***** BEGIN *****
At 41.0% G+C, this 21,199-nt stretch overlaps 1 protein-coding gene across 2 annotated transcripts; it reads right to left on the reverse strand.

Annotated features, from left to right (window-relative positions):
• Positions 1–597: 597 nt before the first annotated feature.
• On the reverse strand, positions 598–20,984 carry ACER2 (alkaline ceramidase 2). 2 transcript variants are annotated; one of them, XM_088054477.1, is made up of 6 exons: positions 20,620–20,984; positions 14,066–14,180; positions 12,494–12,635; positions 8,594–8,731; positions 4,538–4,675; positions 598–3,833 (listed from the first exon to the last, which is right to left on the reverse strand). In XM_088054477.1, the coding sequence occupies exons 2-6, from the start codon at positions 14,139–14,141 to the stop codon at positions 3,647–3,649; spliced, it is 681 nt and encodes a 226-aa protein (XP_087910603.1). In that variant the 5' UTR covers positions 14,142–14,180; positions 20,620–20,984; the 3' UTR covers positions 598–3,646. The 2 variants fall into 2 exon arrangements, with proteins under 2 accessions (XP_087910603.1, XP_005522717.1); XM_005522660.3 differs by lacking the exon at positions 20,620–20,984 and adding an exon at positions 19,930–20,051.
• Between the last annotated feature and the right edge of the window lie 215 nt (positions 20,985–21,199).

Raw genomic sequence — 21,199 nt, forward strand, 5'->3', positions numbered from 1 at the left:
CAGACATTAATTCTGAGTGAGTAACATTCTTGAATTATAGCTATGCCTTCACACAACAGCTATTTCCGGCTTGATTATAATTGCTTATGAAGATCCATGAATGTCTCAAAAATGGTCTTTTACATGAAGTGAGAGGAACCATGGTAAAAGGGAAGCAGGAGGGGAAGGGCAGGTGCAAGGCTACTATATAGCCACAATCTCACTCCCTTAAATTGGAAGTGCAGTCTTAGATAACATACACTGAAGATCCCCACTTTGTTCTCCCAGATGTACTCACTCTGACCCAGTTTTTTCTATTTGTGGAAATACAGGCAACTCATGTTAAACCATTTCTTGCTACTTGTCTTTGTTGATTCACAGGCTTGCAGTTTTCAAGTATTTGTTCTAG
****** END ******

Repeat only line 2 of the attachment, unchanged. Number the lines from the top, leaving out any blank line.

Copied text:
Annotated features, from left to right (window-relative positions):